Shapovalov Overcomes Shaky Start To Win St. Petersburg Opener

Denis Shapovalov (photo: St. Petersburg Open)

ST. PETERSBURG/WASHINGTON, October 27, 2021 (by Michael Dickens)

Since reaching the semifinals at Wimbledon, World No. 13 Denis Shapovalov has struggled with his tennis game. As he arrived in Russia’s second-largest city for this week’s St. Petersburg Open, Shapovalov had lost six of his past nine matches. It included a streak of three straight opening-match losses that he finally ended at the US Open.

A semifinalist last year in St. Petersburg and a quarterfinalist in 2018, Shapovalov has enjoyed past success when he’s come to Russia’s imperial capital. This time, the 22-year-old Canadian hoped to put together a solid run and to build some end-of-the-season momentum to take into 2022.

While it would take Shapovalov a while to get on track, the No. 2 seed prevailed in his first match of the week in Sibur Arena Wednesday afternoon. He beat No. 92 Pablo Andújar of Spain, 2-6, 6-3, 6-0, to advance to Friday’s quarterfinal round as he chases after his second career ATP Tour title and first since he won the Stockholm Open in 2019.

Although Shapovalov came on strong by the end of the one-hour and 49-minute match, the beginning of his second-round match was one he would just as soon forget. That’s because he fell behind a double break in the first set as the unforced errors piled on. Shapovalov failed to convert four break-point chances against Andújar, any of which would have gotten him back into the set. Instead, the Spaniard’s steady demeanor and ability to both win points consistently on his first serve (83 percent) and to convert his break-point opportunities (two of five) enabled him to win the 37-minute first set 6-2.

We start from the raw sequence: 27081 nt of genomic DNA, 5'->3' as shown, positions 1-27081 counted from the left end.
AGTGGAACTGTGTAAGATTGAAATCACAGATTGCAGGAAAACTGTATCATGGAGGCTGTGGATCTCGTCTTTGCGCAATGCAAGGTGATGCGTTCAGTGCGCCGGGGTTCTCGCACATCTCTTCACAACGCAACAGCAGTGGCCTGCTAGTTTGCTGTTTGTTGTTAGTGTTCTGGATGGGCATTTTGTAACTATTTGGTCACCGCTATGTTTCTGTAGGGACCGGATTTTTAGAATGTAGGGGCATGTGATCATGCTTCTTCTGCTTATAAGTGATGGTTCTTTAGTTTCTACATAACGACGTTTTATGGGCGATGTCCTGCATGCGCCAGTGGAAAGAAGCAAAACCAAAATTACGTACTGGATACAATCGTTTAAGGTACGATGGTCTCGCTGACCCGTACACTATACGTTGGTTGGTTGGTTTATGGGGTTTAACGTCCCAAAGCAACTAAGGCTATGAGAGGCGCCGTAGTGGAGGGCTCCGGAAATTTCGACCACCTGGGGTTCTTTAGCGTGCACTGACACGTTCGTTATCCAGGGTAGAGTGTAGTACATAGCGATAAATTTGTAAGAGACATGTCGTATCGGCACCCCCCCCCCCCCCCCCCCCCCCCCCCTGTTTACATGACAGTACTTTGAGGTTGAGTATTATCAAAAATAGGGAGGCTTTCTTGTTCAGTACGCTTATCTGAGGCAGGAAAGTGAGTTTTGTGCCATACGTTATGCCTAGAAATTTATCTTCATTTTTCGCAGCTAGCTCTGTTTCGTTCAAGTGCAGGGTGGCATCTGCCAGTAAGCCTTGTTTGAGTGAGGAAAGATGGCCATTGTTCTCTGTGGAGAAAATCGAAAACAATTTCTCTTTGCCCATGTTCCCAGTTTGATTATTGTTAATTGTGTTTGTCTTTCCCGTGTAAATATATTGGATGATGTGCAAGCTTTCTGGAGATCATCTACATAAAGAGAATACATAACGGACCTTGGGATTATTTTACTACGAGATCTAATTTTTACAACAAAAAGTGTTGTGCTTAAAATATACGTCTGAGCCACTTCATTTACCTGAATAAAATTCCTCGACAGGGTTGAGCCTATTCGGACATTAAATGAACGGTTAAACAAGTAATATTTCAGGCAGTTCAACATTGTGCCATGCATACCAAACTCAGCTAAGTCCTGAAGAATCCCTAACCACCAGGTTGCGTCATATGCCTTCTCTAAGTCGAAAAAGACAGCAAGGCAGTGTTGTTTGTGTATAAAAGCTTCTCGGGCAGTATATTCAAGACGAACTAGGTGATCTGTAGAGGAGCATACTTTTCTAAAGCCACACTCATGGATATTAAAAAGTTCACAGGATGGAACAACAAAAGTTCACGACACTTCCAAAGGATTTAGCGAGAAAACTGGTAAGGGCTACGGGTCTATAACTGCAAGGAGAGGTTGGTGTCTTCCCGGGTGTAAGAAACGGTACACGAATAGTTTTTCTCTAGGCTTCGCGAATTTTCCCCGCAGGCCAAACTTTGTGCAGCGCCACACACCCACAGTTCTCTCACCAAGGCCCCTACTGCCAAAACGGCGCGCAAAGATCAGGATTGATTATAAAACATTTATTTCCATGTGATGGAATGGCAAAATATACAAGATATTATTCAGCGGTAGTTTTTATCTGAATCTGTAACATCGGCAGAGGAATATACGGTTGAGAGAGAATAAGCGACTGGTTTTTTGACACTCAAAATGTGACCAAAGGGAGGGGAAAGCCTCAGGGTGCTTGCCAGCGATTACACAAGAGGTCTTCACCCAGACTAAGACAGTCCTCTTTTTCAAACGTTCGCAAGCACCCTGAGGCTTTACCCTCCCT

Soon, the frustration for the second-seeded Canadian mounted as he faced an early break point before holding his serve in the third game. Then, after a shaky beginning, Shapovalov turned things around in his favor. He attained a glimmer of hope as he broke Andújar for the first time to take control of the set and consolidated the break at love for a 4-1 advantage. He strung together 12 straight points to climb back into the match, gaining back his confidence once his one-armed backhand began to score points instead of hitting the net. A love hold for 5-2 included a nifty serve-and-volley attack that caught Andújar by surprise. Then, a couple of big-serve aces enabled Shapovalov to win the second set 6-3 and send the match on to a decider. It was a nice turnaround for the Canadian lefty, who hit four aces during the 43-minute middle set and won 89 percent of his first-serve points.

Next, Shapovalov came alive in the third set, breaking Andújar on his second opportunity while holding his own serve for a 2-0 lead. He gained another break point during the Spaniard’s second service game. Now, with his confidence restored and Andujar’s crumbling, Shapovalov broke again to take a commanding 3-0 lead that he would not relinquish. He consolidated the break after winning a 14-shot rally, then broke Andújar for a third consecutive service game to gain a triple-break 5-0 lead. It was fitting that Shapovalov would close out his 27th victory of the season on his racquet. He finished with a flourish as his 11th ace helped close out the victory. Shapovalov outpointed Andújar 80-63 and won 83 percent (34 of 41) of his first-serve points. Plus, in the third set, he garnered 72 percent (13 of 18) of his return points.

“Definitely very tough to play Pablo first round of a tournament,” Shapovalov said during his on-court TV interview, in which he also answered questions speaking fluent Russian. “He’s a great player and it was a tough start to the match. I didn’t feel so great, but I just told myself to keep going.

“Obviously, there was a lot of tennis to play. So, I wanted to really turn it around in the second set and I did a really good job.”

Once Shapovalov realized he didn’t need to go for a winner with each forehand return he hit and could win points by changing the pace on his returns, everything seemed to fall in place for him. By the third set, it was all one-way traffic in Shapovalov’s favor. The Canadian’s attitude changed nicely after a difficult start to the match and he wound up with a satisfying victory to advance against No. 53 Jan-Lennard Struff of Germany, who upset No. 7 seed Alexander Bublik of Kazakhstan, ranked 34th, 6-4, 6-3, in 74 minutes. Struff hit seven aces and took advantage of three breaks of Bublik’s serve. He outpointed his opponent 69-58.